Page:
Thursday, September 4, 2008

Country First

Yeah, I know I said I would re-cap the DNC. Don't worry; it's coming, but the vitriol and slime coming from the north is requiring my response.

John McCain is very fond in his campaign against Obama to say he "puts his country first." Obama did a good job of directly addressing that last week in his speech, but I wanted to draw some more attention. When John McCain says he puts his country first, one must ask, "What part of the country?" Clearly both candidates are very proud Americans -- you wouldn't run to be the symbol of a country you weren't.

When John and Sarah Palin say they put country first, the most glaring question is "Which citizens?" John McCain's tax plan is very top heavy. The people in the top 5% of incomes stand to save a significantly larger amount than anyone in the bottom 80% of earners. In fact, those in the top 1% will save almost 10% (on average), those in the bottom 40% will save (on average) about 2%. Clearly, he puts the very wealthy first. Barack Obama's plan is to cut taxes for the bottom 80% by about 5% (on average). He intends to pay for it though by raising taxes on the top 1% of earners by about 1 to 2%. Clearly he puts the regular citizens first.

Source (PDF)

How about the environment, this is a large part of what our country's future relies upon. Three out of the four candidates are willing to say that humans are having an effect on global warming. Sen. McCain is even will to call for a "cap" and trade program. However, he doesn't actually know what the word cap means. In fact, he wants to give corporations whatever carbon credits they request, and then let them trade them back and forth. However he doesn't want to charge for the credits, nor does he want to fine companies for polluting more than their credits allow. Again, John McCain puts corporations and the rich first. Obama understands that corporations are paid to only care about one thing, money. If there is no fiscal benefit for taking an action, or fiscal penalty for not, they won't take that action. Everything is about ROI. Because of this, he intends to auction off all credits and institute penalties for exceeding those credits. This will create a fiscal incentive to move to less polluting technologies. The money the government will raise through these auctions will also be reinvested in the environment with proceeds being turned into grants to green technology R&D. Clearly, again, Obama puts the environment and our nation's future before corporations and lobbyists.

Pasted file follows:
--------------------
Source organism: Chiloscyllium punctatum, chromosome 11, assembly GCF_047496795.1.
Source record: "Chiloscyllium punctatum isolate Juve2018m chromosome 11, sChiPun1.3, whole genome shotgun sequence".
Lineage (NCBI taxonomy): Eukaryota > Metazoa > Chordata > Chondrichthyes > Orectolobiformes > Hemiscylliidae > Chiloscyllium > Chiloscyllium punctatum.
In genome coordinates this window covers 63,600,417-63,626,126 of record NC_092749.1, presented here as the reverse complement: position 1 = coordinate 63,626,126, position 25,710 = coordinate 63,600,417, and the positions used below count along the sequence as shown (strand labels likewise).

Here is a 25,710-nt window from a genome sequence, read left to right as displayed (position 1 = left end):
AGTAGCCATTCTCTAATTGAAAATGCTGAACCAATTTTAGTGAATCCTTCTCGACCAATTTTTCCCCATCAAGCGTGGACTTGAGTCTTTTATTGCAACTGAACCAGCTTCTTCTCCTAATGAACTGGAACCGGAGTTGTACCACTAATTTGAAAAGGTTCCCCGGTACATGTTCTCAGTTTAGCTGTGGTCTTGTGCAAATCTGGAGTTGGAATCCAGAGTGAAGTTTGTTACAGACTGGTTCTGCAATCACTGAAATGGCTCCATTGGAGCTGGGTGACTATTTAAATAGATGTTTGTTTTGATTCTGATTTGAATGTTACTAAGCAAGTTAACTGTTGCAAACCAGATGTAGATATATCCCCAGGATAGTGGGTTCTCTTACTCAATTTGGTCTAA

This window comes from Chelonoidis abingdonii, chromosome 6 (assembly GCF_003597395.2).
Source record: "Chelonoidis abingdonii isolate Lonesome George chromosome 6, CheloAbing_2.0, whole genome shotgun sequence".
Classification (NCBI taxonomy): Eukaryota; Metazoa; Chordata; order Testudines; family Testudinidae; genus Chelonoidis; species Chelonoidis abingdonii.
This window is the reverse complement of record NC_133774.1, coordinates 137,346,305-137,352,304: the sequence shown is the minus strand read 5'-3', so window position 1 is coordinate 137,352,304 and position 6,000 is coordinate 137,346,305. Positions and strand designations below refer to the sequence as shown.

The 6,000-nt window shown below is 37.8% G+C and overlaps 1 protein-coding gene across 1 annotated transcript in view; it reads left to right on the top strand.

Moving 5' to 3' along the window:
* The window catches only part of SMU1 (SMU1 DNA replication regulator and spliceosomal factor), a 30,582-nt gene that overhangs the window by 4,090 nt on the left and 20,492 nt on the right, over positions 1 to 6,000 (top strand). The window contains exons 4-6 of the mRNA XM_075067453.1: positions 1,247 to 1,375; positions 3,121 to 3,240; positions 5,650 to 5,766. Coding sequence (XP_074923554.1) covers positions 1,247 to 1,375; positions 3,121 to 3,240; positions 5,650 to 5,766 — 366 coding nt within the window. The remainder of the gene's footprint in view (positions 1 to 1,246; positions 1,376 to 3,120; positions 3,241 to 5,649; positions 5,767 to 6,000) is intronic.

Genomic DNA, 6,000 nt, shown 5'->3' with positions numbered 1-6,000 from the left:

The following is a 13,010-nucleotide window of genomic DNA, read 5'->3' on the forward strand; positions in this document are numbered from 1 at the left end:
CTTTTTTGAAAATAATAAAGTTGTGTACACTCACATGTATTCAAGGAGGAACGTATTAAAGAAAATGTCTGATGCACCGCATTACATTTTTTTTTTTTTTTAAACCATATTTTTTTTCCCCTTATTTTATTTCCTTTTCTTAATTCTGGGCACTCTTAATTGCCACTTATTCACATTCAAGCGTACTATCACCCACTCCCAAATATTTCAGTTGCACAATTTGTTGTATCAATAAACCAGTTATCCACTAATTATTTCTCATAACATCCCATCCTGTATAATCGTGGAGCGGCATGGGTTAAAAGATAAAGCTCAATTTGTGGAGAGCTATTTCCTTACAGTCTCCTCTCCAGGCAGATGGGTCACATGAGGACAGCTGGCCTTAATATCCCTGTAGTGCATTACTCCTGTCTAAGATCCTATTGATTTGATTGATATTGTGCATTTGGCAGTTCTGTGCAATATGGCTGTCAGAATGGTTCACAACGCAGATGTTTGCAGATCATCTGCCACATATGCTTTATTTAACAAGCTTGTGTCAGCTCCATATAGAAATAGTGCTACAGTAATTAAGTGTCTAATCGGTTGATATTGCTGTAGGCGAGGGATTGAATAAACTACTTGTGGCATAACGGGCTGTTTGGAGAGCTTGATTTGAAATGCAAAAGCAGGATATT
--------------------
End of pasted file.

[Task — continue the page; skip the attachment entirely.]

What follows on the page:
What about the 51% of our country that is female. John McCain campaigned against (although he failed to cast his vote) the Lily Ledbetter act that would have given women more rights when it comes to fighting for equal pay for equal work. He and the Republican party were able to filibuster this bill this year. He was afraid that by opening up when a lawsuit could be filed, corporations would have to actually pay people fairly, reducing their profits. Barack Obama has campaigned vociferously for this; in fact, most of one day of the DNC convention focused on this, with Ms. Ledbetter herself making an appearance. Once again McCain puts corporations first, Obama people.